National Gallery strike: Director Gabriele Finaldi hopeful disruptive action will end soon

Since the strike became continuous there has been a significant fall in the number of people visiting the gallery

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The Independent Culture

The National Gallery’s new director, Gabriele Finaldi, has expressed his hope that the strikes that have affected the institution for much of the year will soon be over.

His comments came as new figures revealed that visitor numbers had plunged by more than a third in August owing to disruptions at its site in Trafalgar Square, London.

Mr Finaldi took over in August, as the Public and Commercial Services Union (PCS) began continuous industrial action over plans to privatise the visitor services. The action led to the closure of more than half of the gallery.

Since the strike became continuous, nearly 317,000 people have visited the National Gallery – a 35 per cent fall since the same period in 2014, when 485,000 visited.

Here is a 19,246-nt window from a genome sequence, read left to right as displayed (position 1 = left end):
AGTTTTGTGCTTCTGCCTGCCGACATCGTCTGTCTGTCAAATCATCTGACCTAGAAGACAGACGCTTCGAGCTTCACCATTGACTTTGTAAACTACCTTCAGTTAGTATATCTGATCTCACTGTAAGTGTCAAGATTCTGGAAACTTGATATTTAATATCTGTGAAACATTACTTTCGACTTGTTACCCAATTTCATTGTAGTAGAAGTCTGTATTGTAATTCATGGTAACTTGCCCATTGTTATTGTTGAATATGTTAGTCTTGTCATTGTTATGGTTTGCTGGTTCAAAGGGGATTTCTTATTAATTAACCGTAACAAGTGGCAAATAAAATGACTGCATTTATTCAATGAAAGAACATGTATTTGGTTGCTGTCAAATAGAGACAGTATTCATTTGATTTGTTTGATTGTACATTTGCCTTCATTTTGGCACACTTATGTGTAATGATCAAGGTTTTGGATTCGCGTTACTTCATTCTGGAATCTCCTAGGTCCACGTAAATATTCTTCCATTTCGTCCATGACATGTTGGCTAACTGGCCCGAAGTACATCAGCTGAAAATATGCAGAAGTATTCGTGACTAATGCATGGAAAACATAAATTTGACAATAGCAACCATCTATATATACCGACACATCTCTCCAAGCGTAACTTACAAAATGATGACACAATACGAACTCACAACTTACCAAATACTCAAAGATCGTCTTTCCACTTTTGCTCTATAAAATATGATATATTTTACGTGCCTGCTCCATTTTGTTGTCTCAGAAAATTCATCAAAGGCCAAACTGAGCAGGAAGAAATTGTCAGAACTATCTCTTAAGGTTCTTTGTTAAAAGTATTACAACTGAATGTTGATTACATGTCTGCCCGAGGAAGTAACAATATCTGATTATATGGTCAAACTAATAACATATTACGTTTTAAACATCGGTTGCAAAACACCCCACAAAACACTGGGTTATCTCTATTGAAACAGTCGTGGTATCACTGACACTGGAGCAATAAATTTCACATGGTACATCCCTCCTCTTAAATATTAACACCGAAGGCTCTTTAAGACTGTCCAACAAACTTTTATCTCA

The PCS opposes the deal the National Gallery has signed with Securitas to privatise some visitor and security services. The National Gallery said it was one of the last major national museums and galleries to take the step. 

Mr Finaldi, however, said earlier this week that he hoped the gallery would be back to normal soon.

“We’ve tried very hard to keep as much of the gallery open as possible,” Dr Finaldi said. “It has been difficult for the gallery and difficult for the staff but we felt it was a necessary move.”

He said the Securitas contract was signed in early August and would come into effect at the start of November. “My concern as director is that the transition happens as smoothly as we make it happen.”

He added that he hoped the National would be “completely open and functioning normally... quite soon”.

A PCS spokesman told the BBC that talks with the National Gallery had made “good progress” and that the union was “hopeful of a resolution shortly”.

The previous director, Nicholas Penny, oversaw a period of growth at the National, with a record 6.4 million visitors last year, and  was responsible for exhibitions such as Leonardo da Vinci: Painter at the Court of Milan, which prompted visitors to queue overnight. 

Yet his legacy was threatened as the dispute with staff over privatisation blew up, dragging on into the new director’s stewardship.

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